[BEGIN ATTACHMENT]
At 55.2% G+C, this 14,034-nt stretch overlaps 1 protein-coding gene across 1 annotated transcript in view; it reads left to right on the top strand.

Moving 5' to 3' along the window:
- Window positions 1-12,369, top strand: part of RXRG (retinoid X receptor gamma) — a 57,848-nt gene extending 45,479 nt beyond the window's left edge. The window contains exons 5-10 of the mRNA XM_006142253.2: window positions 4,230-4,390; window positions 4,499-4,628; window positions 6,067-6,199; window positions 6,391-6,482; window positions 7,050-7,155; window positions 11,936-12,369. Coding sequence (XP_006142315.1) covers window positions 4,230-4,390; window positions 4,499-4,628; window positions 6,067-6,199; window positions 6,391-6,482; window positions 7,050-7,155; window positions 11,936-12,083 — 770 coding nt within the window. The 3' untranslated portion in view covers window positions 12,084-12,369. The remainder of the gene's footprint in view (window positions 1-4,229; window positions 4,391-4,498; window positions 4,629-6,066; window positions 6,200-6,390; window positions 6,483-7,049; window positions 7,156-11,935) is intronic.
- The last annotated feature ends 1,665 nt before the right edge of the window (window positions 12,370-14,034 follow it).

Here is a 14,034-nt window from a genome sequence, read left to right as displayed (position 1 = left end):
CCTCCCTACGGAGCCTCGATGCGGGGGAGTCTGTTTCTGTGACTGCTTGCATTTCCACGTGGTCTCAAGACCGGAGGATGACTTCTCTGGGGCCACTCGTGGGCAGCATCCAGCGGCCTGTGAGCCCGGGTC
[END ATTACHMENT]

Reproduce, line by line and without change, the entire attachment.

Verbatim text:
At 55.2% G+C, this 14,034-nt stretch overlaps 1 protein-coding gene across 1 annotated transcript in view; it reads left to right on the top strand.

Moving 5' to 3' along the window:
- Window positions 1-12,369, top strand: part of RXRG (retinoid X receptor gamma) — a 57,848-nt gene extending 45,479 nt beyond the window's left edge. The window contains exons 5-10 of the mRNA XM_006142253.2: window positions 4,230-4,390; window positions 4,499-4,628; window positions 6,067-6,199; window positions 6,391-6,482; window positions 7,050-7,155; window positions 11,936-12,369. Coding sequence (XP_006142315.1) covers window positions 4,230-4,390; window positions 4,499-4,628; window positions 6,067-6,199; window positions 6,391-6,482; window positions 7,050-7,155; window positions 11,936-12,083 — 770 coding nt within the window. The 3' untranslated portion in view covers window positions 12,084-12,369. The remainder of the gene's footprint in view (window positions 1-4,229; window positions 4,391-4,498; window positions 4,629-6,066; window positions 6,200-6,390; window positions 6,483-7,049; window positions 7,156-11,935) is intronic.
- The last annotated feature ends 1,665 nt before the right edge of the window (window positions 12,370-14,034 follow it).

Here is a 14,034-nt window from a genome sequence, read left to right as displayed (position 1 = left end):
CCTCCCTACGGAGCCTCGATGCGGGGGAGTCTGTTTCTGTGACTGCTTGCATTTCCACGTGGTCTCAAGACCGGAGGATGACTTCTCTGGGGCCACTCGTGGGCAGCATCCAGCGGCCTGTGAGCCCGGGTC